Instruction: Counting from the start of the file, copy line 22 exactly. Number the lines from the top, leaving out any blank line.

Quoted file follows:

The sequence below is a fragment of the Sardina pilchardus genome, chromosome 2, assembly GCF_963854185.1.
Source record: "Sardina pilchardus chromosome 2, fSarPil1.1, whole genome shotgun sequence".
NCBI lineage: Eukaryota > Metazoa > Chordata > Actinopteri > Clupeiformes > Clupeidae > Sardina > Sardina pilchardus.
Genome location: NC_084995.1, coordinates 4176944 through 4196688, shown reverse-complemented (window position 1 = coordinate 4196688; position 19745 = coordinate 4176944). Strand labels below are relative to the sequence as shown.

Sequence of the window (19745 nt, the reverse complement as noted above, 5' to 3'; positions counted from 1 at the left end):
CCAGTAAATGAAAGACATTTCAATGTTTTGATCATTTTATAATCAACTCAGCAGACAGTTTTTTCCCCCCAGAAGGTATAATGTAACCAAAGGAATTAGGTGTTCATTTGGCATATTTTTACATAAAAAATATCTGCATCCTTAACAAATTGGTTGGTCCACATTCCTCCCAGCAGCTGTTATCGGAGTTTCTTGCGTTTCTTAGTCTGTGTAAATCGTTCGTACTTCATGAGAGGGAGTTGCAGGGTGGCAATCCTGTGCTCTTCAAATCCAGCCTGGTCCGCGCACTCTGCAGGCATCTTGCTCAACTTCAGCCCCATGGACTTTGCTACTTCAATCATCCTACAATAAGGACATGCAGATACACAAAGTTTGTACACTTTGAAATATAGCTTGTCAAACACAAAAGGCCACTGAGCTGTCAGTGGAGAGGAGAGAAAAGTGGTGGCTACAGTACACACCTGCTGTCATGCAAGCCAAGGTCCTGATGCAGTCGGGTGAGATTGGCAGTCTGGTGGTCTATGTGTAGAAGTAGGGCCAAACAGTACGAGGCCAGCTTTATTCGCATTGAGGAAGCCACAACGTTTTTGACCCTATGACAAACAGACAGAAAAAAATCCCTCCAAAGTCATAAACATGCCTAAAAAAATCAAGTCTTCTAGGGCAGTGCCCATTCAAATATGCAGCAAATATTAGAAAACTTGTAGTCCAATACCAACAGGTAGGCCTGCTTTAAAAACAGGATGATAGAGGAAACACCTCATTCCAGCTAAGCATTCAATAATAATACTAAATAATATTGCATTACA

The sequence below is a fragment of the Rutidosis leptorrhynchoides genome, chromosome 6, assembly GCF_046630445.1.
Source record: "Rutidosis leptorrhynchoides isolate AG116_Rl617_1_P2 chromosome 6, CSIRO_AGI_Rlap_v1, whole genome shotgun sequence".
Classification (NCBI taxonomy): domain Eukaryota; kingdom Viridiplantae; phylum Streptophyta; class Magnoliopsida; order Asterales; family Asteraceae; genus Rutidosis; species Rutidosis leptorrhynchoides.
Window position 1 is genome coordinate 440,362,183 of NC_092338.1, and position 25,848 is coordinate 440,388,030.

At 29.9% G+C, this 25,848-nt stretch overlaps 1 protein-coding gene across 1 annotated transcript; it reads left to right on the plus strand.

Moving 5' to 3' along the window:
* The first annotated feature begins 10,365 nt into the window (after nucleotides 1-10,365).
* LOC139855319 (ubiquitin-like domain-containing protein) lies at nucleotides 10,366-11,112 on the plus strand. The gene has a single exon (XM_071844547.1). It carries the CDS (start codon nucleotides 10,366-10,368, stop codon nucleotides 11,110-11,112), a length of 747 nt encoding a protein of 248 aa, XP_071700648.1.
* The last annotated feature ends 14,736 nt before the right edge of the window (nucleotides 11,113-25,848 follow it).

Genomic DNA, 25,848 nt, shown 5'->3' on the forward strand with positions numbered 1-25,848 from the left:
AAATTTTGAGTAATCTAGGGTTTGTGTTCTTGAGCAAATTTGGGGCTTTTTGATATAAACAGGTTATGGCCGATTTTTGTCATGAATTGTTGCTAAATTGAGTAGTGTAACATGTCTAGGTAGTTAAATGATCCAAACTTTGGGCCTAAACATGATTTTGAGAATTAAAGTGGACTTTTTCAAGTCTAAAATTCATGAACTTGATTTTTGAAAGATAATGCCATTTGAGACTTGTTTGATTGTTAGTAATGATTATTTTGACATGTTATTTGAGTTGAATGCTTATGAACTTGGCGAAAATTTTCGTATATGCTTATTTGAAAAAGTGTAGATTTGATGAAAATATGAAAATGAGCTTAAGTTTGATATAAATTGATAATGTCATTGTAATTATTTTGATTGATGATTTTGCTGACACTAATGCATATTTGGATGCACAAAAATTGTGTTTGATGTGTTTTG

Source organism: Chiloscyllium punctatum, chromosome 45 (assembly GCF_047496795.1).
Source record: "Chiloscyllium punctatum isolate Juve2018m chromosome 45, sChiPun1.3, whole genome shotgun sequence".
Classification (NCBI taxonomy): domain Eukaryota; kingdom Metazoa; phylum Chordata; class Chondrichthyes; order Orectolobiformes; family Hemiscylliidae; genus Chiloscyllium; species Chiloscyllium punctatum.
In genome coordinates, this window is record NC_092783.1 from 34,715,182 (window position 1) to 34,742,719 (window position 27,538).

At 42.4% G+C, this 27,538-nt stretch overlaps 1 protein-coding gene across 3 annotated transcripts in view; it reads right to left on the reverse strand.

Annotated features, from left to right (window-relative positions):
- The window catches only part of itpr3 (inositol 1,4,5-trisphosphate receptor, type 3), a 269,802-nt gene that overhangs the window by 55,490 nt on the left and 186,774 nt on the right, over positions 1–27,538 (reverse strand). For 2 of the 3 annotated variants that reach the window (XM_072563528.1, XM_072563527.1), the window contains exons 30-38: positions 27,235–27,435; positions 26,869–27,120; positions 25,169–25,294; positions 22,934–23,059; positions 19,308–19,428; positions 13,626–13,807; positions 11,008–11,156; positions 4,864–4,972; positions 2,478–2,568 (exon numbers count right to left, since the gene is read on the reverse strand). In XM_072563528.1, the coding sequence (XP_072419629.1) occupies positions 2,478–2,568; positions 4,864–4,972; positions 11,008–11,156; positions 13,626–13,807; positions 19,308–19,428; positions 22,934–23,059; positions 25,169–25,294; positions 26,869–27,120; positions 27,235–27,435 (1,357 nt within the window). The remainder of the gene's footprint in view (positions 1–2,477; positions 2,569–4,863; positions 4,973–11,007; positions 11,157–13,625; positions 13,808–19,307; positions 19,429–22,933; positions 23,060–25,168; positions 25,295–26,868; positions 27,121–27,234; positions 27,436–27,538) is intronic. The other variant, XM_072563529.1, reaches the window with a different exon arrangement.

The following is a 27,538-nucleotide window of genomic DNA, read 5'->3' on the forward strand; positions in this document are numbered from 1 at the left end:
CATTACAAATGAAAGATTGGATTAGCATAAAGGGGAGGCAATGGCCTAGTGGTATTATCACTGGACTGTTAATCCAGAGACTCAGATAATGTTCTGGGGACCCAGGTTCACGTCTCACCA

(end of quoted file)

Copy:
At 42.4% G+C, this 27,538-nt stretch overlaps 1 protein-coding gene across 3 annotated transcripts in view; it reads right to left on the reverse strand.